If ABO antigens/antibodies play any role in the pathogenesis of acute graft-versus-host disease (GVHD), one would expect the highest incidence of GVHD in recipients of minor ABO-mismatched grafts, followed by ABO-matched grafts, and the lowest incidence in major ABO-mismatched transplants. To test this hypothesis 174 patients receiving an HLA-identical allogeneic bone marrow transplant (BMT) for aplastic anemia (n=32) or leukemia (n=142) were analyzed for factors associated with acute GVHD. Variables analyzed included diagnosis, sex, age, blood group of donor and recipient, ABO compatibility, Rhesus compatibility, sex compatibility, number of bone marrow cells given at BMT, year of transplant, day of engraftment, and GVHD prophylaxis. We first carried out an exploratory contingency table analysis: minor ABO incompatibility was associated with a significantly higher risk of severe acute GVHD when compared with ABO-matched and major-ABO mismatched pairs (P=0.003): 14/9, 57/67, and 5/22 patients developed, respectively, 0-I/II-IV acute GVHD in ABO major-mismatched, matched, and minor-mismatched pairs. Donors of group 0, (P=0.06), older recipient’s age (P= 0.08), fast engraftment (P=0.03), and older donor’s age (0.08) were also associated with a higher risk of GVHD. Recipient’s ABO group, diagnosis, year of transplant, Rhesus group of donor or recipient, Rhesus compatibility, sex of donor or recipient, sex compatibility, and type of GVHD prophylaxis were not predictive of GVHD. A Cox multifactorial proportional hazards analysis confirmed that ABO matching was the single most significant factor associated with GVHD (P=0.006). The cumulative incidence of GVHD grade II+ was 39%, 54%, and 82% for ABO major-mismatched, matched, and minor-mismatched pairs (P=0.01). This study suggests that ABO antigens may play a role in the development of acute GVHD.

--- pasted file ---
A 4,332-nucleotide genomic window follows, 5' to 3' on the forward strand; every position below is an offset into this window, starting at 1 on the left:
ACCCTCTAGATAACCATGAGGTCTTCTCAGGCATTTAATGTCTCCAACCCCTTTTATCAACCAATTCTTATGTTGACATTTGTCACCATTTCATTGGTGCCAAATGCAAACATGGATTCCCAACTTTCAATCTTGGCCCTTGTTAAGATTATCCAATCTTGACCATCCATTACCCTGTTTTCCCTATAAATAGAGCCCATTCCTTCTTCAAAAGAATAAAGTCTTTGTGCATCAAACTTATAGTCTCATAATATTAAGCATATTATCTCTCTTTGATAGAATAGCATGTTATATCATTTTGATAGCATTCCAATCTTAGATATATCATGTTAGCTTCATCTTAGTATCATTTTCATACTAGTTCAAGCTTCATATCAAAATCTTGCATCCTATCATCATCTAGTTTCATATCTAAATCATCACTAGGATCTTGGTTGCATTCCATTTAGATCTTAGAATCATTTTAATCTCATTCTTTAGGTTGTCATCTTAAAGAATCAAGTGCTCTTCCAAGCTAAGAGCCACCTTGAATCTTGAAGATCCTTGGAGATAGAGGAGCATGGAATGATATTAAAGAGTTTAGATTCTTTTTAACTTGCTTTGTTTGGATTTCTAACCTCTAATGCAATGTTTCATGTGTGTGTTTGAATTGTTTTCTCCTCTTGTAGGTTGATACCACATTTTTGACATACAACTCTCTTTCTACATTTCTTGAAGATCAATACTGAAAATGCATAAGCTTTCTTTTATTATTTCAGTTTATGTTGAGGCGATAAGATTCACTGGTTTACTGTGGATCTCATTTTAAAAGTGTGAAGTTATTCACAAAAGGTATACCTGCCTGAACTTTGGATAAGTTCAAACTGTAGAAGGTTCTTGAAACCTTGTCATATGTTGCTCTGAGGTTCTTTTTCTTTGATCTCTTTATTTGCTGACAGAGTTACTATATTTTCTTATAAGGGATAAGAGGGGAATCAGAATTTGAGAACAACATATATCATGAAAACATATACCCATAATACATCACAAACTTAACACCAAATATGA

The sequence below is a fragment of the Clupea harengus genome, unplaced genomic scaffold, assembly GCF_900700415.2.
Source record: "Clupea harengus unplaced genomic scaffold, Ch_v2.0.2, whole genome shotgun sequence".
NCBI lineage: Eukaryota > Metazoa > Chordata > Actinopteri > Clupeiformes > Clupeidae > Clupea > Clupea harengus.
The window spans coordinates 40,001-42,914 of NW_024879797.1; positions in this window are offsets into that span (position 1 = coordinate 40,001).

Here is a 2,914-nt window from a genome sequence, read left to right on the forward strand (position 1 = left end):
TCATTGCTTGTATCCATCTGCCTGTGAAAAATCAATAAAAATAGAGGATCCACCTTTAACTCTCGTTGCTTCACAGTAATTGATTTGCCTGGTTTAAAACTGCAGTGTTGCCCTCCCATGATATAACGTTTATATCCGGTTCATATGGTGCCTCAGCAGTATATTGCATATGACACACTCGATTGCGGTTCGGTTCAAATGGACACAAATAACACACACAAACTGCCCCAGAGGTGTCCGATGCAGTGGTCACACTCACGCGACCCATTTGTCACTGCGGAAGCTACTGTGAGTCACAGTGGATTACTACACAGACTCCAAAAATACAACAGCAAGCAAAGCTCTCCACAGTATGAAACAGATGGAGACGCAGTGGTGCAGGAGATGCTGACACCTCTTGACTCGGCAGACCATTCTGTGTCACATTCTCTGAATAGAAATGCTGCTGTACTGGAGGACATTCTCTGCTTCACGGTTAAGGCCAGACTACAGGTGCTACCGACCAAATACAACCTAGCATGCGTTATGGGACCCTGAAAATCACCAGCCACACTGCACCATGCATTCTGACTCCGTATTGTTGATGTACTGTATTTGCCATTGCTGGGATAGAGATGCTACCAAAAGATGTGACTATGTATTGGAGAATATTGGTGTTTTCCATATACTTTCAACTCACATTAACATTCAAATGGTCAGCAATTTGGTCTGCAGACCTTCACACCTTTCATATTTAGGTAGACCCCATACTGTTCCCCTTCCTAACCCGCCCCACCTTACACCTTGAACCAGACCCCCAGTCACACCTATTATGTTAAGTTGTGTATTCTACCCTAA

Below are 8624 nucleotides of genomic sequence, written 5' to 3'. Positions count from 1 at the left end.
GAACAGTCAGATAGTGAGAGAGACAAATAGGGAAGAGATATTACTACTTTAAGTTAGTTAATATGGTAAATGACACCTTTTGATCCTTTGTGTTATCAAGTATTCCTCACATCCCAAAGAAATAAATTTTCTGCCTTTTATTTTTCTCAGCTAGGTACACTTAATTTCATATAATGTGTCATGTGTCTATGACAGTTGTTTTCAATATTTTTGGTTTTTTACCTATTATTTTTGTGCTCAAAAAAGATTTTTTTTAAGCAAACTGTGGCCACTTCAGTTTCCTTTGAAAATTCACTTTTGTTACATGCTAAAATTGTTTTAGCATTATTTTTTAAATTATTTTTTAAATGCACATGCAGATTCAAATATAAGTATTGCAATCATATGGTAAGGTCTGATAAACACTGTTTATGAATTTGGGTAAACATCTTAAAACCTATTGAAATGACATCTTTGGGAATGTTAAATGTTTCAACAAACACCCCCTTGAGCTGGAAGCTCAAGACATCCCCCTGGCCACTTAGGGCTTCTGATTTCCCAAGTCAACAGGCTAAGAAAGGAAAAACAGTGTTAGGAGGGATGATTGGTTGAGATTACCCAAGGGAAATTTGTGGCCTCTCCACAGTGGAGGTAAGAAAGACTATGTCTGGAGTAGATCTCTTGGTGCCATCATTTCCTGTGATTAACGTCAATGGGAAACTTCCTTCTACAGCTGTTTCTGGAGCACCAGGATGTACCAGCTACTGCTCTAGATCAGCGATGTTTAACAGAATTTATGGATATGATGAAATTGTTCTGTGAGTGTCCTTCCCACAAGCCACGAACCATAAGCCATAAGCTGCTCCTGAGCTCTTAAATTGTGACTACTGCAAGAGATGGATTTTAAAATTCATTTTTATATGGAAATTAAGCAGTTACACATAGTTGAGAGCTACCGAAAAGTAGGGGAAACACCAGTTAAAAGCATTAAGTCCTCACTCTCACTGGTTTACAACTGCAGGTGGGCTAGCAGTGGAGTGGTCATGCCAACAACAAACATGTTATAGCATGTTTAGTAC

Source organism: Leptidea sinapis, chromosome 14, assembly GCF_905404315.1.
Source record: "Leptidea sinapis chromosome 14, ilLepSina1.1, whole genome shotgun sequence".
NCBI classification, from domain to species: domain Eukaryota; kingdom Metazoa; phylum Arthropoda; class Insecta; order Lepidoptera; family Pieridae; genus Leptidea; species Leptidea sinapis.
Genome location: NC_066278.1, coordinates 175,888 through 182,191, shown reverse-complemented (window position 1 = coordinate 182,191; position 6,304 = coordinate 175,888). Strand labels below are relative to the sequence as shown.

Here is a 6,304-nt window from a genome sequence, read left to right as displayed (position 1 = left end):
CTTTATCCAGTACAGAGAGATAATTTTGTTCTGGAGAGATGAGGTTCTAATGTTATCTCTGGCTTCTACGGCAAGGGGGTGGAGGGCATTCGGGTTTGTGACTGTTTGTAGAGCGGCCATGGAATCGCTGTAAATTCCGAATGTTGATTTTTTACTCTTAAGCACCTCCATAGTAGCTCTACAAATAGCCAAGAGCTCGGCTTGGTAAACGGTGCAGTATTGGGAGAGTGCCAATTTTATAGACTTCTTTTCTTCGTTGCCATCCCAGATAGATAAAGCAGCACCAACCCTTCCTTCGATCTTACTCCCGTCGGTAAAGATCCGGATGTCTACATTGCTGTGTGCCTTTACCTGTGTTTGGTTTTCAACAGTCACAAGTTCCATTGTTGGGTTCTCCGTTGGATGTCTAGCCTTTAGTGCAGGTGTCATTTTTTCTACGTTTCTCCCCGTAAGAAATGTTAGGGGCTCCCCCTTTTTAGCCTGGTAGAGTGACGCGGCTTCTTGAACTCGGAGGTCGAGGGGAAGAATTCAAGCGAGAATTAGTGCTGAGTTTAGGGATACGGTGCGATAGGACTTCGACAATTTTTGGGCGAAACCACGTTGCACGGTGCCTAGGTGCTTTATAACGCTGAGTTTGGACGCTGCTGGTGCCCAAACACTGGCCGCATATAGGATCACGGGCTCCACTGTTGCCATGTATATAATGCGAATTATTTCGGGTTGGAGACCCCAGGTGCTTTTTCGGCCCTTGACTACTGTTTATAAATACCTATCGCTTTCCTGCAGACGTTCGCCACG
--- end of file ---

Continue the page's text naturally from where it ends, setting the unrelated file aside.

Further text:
|Number of pages||4|
|Publication status||Published - 1988|
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